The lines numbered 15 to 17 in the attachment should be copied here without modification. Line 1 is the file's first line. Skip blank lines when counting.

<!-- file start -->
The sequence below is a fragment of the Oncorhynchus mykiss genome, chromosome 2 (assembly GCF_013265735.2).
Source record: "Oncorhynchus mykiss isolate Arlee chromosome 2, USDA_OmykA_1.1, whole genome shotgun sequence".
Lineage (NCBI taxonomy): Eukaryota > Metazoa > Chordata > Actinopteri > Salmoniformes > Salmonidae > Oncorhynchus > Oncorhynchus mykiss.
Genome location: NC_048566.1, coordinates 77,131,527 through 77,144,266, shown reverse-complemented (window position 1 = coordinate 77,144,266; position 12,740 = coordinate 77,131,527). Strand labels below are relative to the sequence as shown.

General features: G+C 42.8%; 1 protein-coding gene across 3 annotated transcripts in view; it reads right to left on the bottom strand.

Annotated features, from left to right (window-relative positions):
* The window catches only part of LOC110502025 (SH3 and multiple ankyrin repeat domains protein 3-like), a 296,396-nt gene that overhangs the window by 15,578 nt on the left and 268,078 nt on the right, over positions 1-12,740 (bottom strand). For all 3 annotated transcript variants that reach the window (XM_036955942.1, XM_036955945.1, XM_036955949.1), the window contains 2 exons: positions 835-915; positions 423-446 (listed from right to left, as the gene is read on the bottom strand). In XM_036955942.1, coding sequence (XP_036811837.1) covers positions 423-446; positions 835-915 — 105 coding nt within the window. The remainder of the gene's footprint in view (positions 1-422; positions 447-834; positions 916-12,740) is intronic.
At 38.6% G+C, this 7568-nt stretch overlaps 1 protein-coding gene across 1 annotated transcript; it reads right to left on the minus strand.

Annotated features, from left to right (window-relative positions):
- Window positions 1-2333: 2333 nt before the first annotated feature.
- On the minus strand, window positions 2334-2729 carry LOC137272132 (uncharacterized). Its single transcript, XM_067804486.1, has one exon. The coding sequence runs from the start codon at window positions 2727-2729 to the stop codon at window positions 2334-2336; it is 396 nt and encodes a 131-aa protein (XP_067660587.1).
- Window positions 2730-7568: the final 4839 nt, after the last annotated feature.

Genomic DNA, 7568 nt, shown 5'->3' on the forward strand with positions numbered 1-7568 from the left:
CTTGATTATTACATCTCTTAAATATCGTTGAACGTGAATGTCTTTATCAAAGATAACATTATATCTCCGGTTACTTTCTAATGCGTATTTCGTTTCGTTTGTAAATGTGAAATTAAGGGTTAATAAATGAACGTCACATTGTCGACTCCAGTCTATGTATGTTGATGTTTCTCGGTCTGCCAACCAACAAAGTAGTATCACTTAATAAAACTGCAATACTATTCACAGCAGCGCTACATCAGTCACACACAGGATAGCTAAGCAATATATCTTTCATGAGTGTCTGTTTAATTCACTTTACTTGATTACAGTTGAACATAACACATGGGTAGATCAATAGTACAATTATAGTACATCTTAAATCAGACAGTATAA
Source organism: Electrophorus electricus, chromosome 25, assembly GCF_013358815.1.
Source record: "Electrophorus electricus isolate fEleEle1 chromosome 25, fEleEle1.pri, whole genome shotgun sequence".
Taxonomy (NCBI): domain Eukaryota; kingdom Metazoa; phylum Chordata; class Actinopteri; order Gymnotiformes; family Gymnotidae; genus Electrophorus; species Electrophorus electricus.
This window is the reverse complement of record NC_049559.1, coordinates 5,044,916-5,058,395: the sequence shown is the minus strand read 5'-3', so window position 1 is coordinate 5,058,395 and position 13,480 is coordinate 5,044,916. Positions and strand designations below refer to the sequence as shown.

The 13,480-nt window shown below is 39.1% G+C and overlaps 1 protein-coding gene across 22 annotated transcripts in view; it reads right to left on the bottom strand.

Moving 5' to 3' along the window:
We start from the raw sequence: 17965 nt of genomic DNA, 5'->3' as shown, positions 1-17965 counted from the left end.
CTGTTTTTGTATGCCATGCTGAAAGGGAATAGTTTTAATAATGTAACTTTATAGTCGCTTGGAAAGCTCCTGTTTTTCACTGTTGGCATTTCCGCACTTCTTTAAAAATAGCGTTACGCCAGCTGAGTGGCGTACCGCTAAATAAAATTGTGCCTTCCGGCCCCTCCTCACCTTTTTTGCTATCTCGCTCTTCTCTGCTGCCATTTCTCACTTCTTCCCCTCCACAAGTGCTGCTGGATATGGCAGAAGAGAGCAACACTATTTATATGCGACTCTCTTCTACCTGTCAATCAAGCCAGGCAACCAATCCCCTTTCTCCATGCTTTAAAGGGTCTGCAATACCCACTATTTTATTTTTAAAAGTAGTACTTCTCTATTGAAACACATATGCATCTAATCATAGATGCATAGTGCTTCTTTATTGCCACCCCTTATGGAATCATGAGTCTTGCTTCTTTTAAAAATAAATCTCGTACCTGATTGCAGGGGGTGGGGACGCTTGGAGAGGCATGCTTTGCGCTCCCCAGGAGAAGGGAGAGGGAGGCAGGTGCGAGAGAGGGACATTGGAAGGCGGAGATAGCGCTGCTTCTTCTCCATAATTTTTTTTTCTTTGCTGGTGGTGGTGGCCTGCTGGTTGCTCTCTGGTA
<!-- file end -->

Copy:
Source organism: Electrophorus electricus, chromosome 25, assembly GCF_013358815.1.
Source record: "Electrophorus electricus isolate fEleEle1 chromosome 25, fEleEle1.pri, whole genome shotgun sequence".
Taxonomy (NCBI): domain Eukaryota; kingdom Metazoa; phylum Chordata; class Actinopteri; order Gymnotiformes; family Gymnotidae; genus Electrophorus; species Electrophorus electricus.